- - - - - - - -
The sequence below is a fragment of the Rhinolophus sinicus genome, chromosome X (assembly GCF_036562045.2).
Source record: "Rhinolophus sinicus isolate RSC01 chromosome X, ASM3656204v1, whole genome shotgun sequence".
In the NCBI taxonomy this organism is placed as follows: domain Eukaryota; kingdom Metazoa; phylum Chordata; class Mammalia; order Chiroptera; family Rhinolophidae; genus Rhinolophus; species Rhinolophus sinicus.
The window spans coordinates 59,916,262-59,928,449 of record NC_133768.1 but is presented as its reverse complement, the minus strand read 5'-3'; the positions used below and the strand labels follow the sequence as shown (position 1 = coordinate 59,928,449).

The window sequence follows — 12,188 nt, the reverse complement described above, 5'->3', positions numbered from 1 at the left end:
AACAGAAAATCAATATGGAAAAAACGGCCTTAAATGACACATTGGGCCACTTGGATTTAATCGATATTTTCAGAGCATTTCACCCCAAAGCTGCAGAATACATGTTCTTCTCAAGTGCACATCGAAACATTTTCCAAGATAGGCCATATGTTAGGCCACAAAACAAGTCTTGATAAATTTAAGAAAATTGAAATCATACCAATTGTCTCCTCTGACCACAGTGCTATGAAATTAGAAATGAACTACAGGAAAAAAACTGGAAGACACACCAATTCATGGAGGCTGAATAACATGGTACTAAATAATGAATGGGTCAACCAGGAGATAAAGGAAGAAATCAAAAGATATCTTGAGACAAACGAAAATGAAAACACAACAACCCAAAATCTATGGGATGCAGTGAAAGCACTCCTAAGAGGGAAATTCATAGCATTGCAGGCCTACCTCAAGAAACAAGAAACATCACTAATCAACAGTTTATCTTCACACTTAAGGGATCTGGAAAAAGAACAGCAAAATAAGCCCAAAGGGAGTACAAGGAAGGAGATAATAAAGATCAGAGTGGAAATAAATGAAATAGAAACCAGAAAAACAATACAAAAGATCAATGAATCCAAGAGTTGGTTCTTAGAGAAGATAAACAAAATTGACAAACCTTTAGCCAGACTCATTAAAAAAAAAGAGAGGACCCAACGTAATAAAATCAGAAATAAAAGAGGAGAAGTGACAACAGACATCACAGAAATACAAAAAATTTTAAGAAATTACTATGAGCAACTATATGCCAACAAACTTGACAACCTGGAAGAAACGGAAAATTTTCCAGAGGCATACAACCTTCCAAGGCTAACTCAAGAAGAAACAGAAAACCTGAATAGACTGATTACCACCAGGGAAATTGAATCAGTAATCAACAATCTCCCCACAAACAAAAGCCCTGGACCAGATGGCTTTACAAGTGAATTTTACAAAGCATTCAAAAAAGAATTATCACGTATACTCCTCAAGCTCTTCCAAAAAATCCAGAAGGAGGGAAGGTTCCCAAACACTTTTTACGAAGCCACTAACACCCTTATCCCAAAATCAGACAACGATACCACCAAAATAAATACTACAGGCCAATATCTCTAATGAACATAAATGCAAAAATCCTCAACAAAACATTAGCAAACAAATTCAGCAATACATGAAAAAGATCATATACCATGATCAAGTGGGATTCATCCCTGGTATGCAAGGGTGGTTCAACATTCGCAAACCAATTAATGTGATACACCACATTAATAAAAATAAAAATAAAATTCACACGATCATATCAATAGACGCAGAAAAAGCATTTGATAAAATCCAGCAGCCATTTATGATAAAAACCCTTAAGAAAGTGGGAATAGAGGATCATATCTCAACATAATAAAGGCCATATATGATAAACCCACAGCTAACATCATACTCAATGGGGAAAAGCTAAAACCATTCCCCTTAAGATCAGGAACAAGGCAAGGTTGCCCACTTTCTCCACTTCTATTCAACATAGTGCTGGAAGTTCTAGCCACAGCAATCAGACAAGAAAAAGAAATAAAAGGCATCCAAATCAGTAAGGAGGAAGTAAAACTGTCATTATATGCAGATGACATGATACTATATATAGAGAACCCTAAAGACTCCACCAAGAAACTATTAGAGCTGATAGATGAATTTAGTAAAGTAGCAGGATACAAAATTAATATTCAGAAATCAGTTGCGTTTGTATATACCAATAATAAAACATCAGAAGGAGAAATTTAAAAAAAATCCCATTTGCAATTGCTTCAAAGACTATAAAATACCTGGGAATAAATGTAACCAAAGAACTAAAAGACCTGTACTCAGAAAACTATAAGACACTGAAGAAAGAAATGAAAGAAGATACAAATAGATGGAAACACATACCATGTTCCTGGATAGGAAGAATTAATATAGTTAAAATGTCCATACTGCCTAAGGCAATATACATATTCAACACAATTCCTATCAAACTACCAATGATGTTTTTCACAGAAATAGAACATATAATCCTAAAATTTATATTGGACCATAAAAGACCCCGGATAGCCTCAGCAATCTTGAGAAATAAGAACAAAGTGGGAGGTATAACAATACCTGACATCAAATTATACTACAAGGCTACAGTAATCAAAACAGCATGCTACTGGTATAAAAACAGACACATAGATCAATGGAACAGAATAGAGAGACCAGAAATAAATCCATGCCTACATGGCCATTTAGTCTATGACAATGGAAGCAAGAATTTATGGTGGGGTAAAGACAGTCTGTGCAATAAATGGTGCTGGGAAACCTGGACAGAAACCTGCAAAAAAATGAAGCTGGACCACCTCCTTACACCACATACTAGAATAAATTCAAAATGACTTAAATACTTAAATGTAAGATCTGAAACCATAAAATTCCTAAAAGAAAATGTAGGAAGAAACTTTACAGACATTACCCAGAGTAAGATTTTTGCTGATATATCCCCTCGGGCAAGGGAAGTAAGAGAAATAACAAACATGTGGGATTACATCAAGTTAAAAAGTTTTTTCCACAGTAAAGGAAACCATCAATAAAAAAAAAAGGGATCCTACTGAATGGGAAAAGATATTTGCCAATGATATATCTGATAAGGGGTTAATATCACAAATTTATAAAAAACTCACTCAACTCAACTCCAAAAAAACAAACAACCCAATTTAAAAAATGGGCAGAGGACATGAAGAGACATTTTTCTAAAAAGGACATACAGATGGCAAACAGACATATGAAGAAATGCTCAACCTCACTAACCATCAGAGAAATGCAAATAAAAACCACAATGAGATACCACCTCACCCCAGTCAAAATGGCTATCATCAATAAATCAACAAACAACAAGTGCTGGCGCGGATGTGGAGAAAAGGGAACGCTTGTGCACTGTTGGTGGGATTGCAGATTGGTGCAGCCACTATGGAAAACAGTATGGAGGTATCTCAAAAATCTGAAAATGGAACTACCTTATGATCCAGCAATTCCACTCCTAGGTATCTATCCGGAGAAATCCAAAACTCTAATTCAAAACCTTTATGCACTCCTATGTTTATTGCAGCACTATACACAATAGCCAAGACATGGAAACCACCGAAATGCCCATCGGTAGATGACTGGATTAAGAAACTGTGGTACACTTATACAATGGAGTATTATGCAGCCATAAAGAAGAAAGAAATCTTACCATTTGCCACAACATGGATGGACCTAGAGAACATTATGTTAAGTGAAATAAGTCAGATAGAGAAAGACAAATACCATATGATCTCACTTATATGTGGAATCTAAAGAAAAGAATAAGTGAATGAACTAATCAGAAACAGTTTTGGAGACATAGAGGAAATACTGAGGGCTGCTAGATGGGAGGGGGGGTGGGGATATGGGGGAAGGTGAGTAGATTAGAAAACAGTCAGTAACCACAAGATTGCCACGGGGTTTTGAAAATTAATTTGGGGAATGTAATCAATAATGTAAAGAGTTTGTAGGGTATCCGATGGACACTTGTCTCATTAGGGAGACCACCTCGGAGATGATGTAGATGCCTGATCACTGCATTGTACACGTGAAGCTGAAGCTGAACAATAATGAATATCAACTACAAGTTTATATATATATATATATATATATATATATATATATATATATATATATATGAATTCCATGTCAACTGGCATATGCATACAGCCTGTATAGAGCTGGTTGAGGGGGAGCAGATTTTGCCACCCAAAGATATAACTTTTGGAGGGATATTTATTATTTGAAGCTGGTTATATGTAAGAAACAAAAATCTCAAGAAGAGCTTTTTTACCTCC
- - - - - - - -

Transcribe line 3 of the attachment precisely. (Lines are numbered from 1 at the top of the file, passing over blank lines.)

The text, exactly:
In the NCBI taxonomy this organism is placed as follows: domain Eukaryota; kingdom Metazoa; phylum Chordata; class Mammalia; order Chiroptera; family Rhinolophidae; genus Rhinolophus; species Rhinolophus sinicus.